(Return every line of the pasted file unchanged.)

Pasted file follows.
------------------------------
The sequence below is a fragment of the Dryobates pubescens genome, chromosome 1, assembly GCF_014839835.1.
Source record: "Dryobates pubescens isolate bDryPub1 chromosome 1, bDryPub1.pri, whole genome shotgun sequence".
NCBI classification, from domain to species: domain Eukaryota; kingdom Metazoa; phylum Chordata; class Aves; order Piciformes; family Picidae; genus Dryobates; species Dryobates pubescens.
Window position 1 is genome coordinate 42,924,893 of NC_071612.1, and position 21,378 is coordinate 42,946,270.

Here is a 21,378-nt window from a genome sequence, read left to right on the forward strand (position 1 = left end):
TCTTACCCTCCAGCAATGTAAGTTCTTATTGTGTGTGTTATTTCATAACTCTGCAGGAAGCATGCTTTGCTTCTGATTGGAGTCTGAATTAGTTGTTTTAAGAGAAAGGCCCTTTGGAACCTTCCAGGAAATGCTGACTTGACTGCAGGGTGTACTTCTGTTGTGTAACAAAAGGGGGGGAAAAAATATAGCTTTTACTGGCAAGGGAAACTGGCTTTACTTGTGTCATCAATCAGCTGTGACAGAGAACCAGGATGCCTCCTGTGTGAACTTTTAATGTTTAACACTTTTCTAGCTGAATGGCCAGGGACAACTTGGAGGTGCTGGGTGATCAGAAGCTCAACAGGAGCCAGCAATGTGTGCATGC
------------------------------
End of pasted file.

The sequence below is a fragment of the Dryobates pubescens genome, chromosome 1, assembly GCF_014839835.1.
Source record: "Dryobates pubescens isolate bDryPub1 chromosome 1, bDryPub1.pri, whole genome shotgun sequence".
NCBI classification, from domain to species: domain Eukaryota; kingdom Metazoa; phylum Chordata; class Aves; order Piciformes; family Picidae; genus Dryobates; species Dryobates pubescens.
Window position 1 is genome coordinate 42,924,893 of NC_071612.1, and position 21,378 is coordinate 42,946,270.

Here is a 21,378-nt window from a genome sequence, read left to right on the forward strand (position 1 = left end):
TCTTACCCTCCAGCAATGTAAGTTCTTATTGTGTGTGTTATTTCATAACTCTGCAGGAAGCATGCTTTGCTTCTGATTGGAGTCTGAATTAGTTGTTTTAAGAGAAAGGCCCTTTGGAACCTTCCAGGAAATGCTGACTTGACTGCAGGGTGTACTTCTGTTGTGTAACAAAAGGGGGGGAAAAAATATAGCTTTTACTGGCAAGGGAAACTGGCTTTACTTGTGTCATCAATCAGCTGTGACAGAGAACCAGGATGCCTCCTGTGTGAACTTTTAATGTTTAACACTTTTCTAGCTGAATGGCCAGGGACAACTTGGAGGTGCTGGGTGATCAGAAGCTCAACAGGAGCCAGCAATGTGTGCATGC